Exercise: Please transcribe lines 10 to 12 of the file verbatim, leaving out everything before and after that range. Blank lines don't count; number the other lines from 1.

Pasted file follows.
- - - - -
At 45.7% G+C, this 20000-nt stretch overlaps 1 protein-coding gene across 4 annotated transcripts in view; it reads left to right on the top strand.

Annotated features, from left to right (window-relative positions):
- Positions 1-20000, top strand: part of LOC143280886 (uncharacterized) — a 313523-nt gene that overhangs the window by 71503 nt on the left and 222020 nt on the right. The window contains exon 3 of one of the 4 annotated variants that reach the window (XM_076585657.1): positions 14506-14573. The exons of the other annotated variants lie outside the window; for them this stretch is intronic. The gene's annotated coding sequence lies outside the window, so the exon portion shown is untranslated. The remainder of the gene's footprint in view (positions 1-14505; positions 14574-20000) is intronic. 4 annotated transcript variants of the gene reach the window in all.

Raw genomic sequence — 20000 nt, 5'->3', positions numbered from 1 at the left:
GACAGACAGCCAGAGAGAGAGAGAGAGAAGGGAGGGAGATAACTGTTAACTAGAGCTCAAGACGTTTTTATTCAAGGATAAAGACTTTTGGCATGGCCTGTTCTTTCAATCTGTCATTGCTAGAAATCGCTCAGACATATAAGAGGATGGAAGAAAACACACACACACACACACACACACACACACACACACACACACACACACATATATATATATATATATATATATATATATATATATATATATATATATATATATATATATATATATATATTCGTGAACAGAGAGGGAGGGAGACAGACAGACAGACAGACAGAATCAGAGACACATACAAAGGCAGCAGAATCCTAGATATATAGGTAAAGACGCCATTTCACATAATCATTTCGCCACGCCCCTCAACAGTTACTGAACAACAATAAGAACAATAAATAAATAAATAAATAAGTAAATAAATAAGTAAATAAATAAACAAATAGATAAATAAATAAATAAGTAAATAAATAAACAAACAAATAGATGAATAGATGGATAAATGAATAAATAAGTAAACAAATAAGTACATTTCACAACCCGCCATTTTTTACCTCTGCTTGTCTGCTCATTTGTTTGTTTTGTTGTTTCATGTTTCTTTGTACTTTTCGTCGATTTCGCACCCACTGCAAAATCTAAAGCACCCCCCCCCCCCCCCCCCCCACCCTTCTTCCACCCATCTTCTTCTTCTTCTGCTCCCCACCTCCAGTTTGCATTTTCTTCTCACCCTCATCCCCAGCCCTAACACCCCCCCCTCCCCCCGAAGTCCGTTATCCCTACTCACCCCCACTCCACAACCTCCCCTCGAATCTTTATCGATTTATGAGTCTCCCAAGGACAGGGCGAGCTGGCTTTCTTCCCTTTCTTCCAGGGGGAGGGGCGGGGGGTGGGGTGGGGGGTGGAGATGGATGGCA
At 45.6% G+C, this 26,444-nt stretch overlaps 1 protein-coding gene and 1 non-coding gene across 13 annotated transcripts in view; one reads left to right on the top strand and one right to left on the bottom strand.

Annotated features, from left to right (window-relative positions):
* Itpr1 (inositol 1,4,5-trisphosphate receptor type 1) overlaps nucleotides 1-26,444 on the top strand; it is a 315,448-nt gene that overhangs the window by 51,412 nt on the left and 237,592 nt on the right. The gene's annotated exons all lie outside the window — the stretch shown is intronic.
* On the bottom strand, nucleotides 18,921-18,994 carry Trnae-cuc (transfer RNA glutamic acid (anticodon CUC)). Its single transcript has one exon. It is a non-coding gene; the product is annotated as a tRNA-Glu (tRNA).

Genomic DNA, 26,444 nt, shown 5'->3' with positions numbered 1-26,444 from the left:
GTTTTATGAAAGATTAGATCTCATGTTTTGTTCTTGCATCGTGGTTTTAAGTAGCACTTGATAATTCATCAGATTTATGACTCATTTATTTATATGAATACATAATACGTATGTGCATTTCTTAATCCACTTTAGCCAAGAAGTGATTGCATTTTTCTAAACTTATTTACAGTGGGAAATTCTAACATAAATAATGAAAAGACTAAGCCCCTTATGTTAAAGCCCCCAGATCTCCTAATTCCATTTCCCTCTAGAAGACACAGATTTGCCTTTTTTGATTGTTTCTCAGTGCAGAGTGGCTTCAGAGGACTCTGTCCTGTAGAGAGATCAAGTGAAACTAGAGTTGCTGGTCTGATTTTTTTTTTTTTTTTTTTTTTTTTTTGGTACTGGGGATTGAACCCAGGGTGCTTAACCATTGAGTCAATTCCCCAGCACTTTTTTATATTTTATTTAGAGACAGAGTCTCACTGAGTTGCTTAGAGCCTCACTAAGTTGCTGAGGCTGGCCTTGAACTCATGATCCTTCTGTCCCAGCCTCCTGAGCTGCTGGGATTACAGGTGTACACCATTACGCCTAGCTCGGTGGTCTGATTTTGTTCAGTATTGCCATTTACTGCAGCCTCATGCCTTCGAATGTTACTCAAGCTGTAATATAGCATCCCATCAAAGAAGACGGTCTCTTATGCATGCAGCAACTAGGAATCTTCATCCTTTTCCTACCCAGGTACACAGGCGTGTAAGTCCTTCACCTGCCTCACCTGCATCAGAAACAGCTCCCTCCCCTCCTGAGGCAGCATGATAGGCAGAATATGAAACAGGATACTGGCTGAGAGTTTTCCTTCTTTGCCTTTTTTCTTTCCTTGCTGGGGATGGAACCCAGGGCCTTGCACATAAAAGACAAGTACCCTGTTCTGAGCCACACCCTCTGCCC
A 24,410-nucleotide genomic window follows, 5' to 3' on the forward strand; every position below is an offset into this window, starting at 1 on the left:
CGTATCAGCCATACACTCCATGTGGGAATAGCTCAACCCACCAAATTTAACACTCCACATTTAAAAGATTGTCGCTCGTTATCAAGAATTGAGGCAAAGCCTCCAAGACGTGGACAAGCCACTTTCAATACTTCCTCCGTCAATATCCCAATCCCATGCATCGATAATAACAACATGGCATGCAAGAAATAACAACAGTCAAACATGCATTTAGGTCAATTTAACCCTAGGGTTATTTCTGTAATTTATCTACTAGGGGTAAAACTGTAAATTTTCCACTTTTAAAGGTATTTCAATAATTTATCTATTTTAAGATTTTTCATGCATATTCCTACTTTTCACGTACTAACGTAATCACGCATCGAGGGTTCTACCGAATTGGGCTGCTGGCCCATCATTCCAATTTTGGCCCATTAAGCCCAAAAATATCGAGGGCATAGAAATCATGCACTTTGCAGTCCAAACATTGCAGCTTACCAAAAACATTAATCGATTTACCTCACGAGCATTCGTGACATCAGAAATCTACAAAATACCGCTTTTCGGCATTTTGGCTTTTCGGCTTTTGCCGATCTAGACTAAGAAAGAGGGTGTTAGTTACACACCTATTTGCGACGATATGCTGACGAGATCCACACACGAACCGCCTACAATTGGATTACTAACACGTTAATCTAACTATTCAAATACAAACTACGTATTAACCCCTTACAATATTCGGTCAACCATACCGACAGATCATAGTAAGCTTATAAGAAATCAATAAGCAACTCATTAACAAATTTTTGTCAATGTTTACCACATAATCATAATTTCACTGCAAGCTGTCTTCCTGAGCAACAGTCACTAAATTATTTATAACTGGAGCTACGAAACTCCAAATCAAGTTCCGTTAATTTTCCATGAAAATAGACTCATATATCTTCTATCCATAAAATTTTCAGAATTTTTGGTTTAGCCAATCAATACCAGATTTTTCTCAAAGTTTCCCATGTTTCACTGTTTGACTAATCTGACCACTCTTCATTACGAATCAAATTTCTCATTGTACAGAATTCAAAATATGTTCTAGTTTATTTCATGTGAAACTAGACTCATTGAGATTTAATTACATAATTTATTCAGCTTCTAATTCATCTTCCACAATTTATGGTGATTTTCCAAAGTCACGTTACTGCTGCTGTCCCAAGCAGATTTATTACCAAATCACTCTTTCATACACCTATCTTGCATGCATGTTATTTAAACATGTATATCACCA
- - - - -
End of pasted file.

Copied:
Genomic DNA, 26,444 nt, shown 5'->3' with positions numbered 1-26,444 from the left:
GTTTTATGAAAGATTAGATCTCATGTTTTGTTCTTGCATCGTGGTTTTAAGTAGCACTTGATAATTCATCAGATTTATGACTCATTTATTTATATGAATACATAATACGTATGTGCATTTCTTAATCCACTTTAGCCAAGAAGTGATTGCATTTTTCTAAACTTATTTACAGTGGGAAATTCTAACATAAATAATGAAAAGACTAAGCCCCTTATGTTAAAGCCCCCAGATCTCCTAATTCCATTTCCCTCTAGAAGACACAGATTTGCCTTTTTTGATTGTTTCTCAGTGCAGAGTGGCTTCAGAGGACTCTGTCCTGTAGAGAGATCAAGTGAAACTAGAGTTGCTGGTCTGATTTTTTTTTTTTTTTTTTTTTTTTTTTGGTACTGGGGATTGAACCCAGGGTGCTTAACCATTGAGTCAATTCCCCAGCACTTTTTTATATTTTATTTAGAGACAGAGTCTCACTGAGTTGCTTAGAGCCTCACTAAGTTGCTGAGGCTGGCCTTGAACTCATGATCCTTCTGTCCCAGCCTCCTGAGCTGCTGGGATTACAGGTGTACACCATTACGCCTAGCTCGGTGGTCTGATTTTGTTCAGTATTGCCATTTACTGCAGCCTCATGCCTTCGAATGTTACTCAAGCTGTAATATAGCATCCCATCAAAGAAGACGGTCTCTTATGCATGCAGCAACTAGGAATCTTCATCCTTTTCCTACCCAGGTACACAGGCGTGTAAGTCCTTCACCTGCCTCACCTGCATCAGAAACAGCTCCCTCCCCTCCTGAGGCAGCATGATAGGCAGAATATGAAACAGGATACTGGCTGAGAGTTTTCCTTCTTTGCCTTTTTTCTTTCCTTGCTGGGGATGGAACCCAGGGCCTTGCACATAAAAGACAAGTACCCTGTTCTGAGCCACACCCTCTGCCC
A 24,410-nucleotide genomic window follows, 5' to 3' on the forward strand; every position below is an offset into this window, starting at 1 on the left: